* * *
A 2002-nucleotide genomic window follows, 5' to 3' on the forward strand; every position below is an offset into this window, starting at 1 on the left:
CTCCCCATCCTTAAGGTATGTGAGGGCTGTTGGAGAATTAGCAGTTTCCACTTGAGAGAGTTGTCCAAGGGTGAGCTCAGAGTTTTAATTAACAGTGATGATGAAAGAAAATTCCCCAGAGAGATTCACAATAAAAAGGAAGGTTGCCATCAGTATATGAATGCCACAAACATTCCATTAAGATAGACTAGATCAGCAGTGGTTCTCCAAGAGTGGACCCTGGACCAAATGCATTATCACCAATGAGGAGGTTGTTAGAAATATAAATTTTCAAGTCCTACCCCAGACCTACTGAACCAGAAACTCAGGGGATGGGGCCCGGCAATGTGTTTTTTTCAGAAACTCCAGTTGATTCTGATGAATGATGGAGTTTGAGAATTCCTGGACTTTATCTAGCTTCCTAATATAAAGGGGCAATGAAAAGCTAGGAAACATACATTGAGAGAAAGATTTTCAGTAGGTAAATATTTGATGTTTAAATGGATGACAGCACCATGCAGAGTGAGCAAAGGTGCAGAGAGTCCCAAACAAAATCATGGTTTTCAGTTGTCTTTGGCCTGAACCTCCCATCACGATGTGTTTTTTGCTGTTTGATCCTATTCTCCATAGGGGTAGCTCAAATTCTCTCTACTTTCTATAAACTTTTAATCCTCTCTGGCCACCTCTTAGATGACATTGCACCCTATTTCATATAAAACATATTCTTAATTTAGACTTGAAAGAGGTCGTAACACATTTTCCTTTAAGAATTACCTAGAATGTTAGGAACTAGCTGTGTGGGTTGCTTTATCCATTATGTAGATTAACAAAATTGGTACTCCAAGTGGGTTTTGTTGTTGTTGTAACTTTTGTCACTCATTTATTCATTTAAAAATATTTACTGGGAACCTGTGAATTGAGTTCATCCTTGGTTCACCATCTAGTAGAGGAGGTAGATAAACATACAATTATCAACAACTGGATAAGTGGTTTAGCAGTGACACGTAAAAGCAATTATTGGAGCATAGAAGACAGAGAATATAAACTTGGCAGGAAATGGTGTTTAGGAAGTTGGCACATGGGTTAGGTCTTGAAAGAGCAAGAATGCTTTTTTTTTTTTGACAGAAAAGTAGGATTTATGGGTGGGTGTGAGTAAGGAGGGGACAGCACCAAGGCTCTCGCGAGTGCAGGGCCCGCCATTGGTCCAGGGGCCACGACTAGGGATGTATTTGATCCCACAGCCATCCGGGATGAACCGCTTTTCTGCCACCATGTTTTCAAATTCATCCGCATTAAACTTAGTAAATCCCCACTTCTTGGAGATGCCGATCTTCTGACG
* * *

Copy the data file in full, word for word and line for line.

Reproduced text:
A 2002-nucleotide genomic window follows, 5' to 3' on the forward strand; every position below is an offset into this window, starting at 1 on the left:
CTCCCCATCCTTAAGGTATGTGAGGGCTGTTGGAGAATTAGCAGTTTCCACTTGAGAGAGTTGTCCAAGGGTGAGCTCAGAGTTTTAATTAACAGTGATGATGAAAGAAAATTCCCCAGAGAGATTCACAATAAAAAGGAAGGTTGCCATCAGTATATGAATGCCACAAACATTCCATTAAGATAGACTAGATCAGCAGTGGTTCTCCAAGAGTGGACCCTGGACCAAATGCATTATCACCAATGAGGAGGTTGTTAGAAATATAAATTTTCAAGTCCTACCCCAGACCTACTGAACCAGAAACTCAGGGGATGGGGCCCGGCAATGTGTTTTTTTCAGAAACTCCAGTTGATTCTGATGAATGATGGAGTTTGAGAATTCCTGGACTTTATCTAGCTTCCTAATATAAAGGGGCAATGAAAAGCTAGGAAACATACATTGAGAGAAAGATTTTCAGTAGGTAAATATTTGATGTTTAAATGGATGACAGCACCATGCAGAGTGAGCAAAGGTGCAGAGAGTCCCAAACAAAATCATGGTTTTCAGTTGTCTTTGGCCTGAACCTCCCATCACGATGTGTTTTTTGCTGTTTGATCCTATTCTCCATAGGGGTAGCTCAAATTCTCTCTACTTTCTATAAACTTTTAATCCTCTCTGGCCACCTCTTAGATGACATTGCACCCTATTTCATATAAAACATATTCTTAATTTAGACTTGAAAGAGGTCGTAACACATTTTCCTTTAAGAATTACCTAGAATGTTAGGAACTAGCTGTGTGGGTTGCTTTATCCATTATGTAGATTAACAAAATTGGTACTCCAAGTGGGTTTTGTTGTTGTTGTAACTTTTGTCACTCATTTATTCATTTAAAAATATTTACTGGGAACCTGTGAATTGAGTTCATCCTTGGTTCACCATCTAGTAGAGGAGGTAGATAAACATACAATTATCAACAACTGGATAAGTGGTTTAGCAGTGACACGTAAAAGCAATTATTGGAGCATAGAAGACAGAGAATATAAACTTGGCAGGAAATGGTGTTTAGGAAGTTGGCACATGGGTTAGGTCTTGAAAGAGCAAGAATGCTTTTTTTTTTTTGACAGAAAAGTAGGATTTATGGGTGGGTGTGAGTAAGGAGGGGACAGCACCAAGGCTCTCGCGAGTGCAGGGCCCGCCATTGGTCCAGGGGCCACGACTAGGGATGTATTTGATCCCACAGCCATCCGGGATGAACCGCTTTTCTGCCACCATGTTTTCAAATTCATCCGCATTAAACTTAGTAAATCCCCACTTCTTGGAGATGCCGATCTTCTGACG